The LA Times has noticed — if a bit grudgingly — what YAL has been rejoicing over for months now: More people are paying attention to Ron Paul than ever. Many of his ideas, previously dimissed as too extreme to merit mainstream attention, have now been co-opted by the conservative establishment as fiscal conservatism once again becomes trendy on the right.
The Times‘ report is a highly qualified one, careful to note that even Cato thinks Dr. Paul is too much in favor of the free market (gasp!) — and that more mainstream economists agree. Nonetheless, the article notes:
For three decades, Texas congressman and former presidential candidate Ron Paul’s extreme brand of libertarian economics consigned him to the far fringes even among conservatives. Not a few times, his views put him on the losing end of 434-1 votes on Capitol Hill.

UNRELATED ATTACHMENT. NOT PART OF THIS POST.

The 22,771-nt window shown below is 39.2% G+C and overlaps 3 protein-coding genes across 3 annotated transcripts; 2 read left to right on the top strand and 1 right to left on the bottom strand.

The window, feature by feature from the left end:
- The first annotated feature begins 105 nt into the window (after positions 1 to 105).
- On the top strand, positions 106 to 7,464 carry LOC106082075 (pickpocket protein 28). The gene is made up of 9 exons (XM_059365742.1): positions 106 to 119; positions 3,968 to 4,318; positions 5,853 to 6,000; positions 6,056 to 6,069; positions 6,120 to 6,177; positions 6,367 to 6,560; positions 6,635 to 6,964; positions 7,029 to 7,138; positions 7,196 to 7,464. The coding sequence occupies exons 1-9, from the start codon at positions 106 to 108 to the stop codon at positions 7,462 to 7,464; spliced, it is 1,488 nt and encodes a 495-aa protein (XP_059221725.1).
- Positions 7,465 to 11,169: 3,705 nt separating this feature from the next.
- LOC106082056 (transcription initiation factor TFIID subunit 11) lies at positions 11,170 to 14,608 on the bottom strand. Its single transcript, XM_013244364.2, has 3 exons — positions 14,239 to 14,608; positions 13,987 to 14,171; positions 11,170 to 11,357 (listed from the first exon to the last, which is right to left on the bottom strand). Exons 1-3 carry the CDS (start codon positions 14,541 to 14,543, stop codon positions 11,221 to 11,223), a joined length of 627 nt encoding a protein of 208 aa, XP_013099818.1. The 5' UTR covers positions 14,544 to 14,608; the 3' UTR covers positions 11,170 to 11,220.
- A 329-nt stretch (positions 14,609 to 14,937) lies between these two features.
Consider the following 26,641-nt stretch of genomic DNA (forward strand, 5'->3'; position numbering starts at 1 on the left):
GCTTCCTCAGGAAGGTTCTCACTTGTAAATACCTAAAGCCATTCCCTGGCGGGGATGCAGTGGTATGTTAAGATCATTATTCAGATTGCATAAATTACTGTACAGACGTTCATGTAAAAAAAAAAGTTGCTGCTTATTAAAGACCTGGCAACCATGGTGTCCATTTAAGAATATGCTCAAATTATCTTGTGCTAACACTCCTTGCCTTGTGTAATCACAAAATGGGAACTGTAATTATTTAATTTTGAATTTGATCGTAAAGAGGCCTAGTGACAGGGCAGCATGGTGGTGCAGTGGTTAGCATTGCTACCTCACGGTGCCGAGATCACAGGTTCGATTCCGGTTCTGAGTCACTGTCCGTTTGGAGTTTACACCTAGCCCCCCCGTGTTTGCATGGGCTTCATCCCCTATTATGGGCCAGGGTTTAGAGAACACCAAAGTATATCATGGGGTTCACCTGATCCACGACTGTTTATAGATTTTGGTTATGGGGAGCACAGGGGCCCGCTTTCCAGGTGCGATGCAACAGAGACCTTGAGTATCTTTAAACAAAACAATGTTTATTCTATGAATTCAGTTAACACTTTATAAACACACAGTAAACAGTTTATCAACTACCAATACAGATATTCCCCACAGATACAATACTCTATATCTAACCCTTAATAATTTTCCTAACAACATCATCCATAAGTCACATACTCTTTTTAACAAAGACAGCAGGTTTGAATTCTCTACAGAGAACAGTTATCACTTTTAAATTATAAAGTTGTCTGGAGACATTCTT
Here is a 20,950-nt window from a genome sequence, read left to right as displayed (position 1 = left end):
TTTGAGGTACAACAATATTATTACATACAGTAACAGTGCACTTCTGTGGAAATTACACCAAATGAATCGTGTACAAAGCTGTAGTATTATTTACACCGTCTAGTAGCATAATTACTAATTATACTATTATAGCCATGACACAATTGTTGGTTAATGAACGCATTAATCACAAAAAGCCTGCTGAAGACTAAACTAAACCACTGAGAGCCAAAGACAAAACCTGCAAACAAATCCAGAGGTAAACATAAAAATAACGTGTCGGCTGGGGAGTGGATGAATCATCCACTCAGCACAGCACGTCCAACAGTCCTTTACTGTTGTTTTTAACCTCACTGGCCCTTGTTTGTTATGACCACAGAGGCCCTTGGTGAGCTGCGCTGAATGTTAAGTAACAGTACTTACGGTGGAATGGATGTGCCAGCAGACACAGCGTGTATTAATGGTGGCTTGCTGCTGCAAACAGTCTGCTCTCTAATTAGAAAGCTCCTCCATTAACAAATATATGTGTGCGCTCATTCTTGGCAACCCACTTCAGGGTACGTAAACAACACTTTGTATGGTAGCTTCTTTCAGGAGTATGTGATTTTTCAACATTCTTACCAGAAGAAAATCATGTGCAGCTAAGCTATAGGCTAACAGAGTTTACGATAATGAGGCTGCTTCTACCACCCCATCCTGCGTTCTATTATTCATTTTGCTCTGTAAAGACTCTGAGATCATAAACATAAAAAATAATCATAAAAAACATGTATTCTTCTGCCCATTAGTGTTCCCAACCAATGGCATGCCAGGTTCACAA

No longer. With the economy still struggling and political divisions deepening, Paul’s ideas not only are gaining a wider audience but also are helping to shape a potentially historic battle over economic policy — a struggle that will affect everything including jobs, growth and the nation’s place in the global economy.
Much of this new appeal is here attributed to the failing economy. If that analysis is correct, then it seems likely that we can expect Ron Paul’s influence to continue to grow at this impressive rate in 2010 and the years to come.
“Ron Paul’s ideas no longer fringe,” the LA Times piece’s title declares. I think at this point it’s safe to say that’s understatement typified. Now if they’ll just start listening on foreign policy too…Published in